US Dept. of Homeland Security to seize $1m Auctioned Dinosaur
A New York court has issued a warrant forcing an auction house to return the fossil to modern-day Mongolia, where it was discovered about seven years ago.
The dinosaur was sold at auction in New York last month by Heritage Auctions, for more than $1m (£600,000).
But the court says it was illegally imported to the US via the UK in 2010.
The Tyrannosaurus Bataar, an Asian cousin of the better-known Tyrannosaurus Rex, is currently being held by a fine art property company in Queens.
Since 1924, Mongolia has enacted laws protecting fossils. They have been declared the property of the state and their export is banned.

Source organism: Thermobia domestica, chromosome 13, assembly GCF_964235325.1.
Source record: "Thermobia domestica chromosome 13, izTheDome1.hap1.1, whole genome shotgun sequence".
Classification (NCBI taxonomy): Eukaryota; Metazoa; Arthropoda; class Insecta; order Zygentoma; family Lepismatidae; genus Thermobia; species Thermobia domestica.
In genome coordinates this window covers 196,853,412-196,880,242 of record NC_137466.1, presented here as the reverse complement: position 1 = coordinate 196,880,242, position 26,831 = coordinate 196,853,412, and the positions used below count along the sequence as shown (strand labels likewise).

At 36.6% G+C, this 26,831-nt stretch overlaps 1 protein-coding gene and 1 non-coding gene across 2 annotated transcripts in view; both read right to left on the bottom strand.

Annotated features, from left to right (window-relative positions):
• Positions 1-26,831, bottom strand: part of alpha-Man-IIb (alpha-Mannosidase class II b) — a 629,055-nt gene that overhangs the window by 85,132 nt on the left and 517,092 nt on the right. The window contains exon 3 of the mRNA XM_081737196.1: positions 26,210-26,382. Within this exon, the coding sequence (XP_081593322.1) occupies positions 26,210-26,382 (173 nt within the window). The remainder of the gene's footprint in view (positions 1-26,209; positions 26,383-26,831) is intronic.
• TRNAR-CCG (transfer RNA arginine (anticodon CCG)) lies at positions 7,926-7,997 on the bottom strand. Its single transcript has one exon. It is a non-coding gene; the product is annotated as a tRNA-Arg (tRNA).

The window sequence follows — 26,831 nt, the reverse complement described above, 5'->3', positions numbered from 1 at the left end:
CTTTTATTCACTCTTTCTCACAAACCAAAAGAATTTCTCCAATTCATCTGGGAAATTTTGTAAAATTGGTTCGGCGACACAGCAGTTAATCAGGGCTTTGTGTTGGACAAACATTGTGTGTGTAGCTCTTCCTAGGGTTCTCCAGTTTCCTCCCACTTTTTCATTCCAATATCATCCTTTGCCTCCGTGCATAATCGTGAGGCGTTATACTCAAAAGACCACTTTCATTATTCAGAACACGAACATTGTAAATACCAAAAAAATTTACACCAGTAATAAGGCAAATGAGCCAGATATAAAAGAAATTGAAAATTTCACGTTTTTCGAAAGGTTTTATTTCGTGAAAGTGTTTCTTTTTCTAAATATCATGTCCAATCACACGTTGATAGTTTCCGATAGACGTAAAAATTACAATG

U.S. District Judge Kevin Castel, of the Southern District of New York, signed the warrant after finding there was "probable cause to believe" that the nearly complete Tyrannosaurus bataar skeleton is subject to forfeiture under U.S. laws.
The U.S. filed a lawsuit against the skeletal property a day earlier, seeking to seize it for an eventual return to Mongolia.
The Mongolian government objected to the May auction but, despite an injunction, the sale went ahead.
A spokesman for the dealer said that the skeleton had been taken in "good faith" and that it had been sold conditionally, subject to court rulings, and was still in storage.
Co-founder of Heritage Auctions Jeff Halperin said: "We have cooperated in the investigation process for palaeontologists to expeditiously examine the skeleton, and we will continue to cooperate with authorities."
The skeleton initially found its way to Dorset, in southern England, where a collector kept the bones in a warehouse.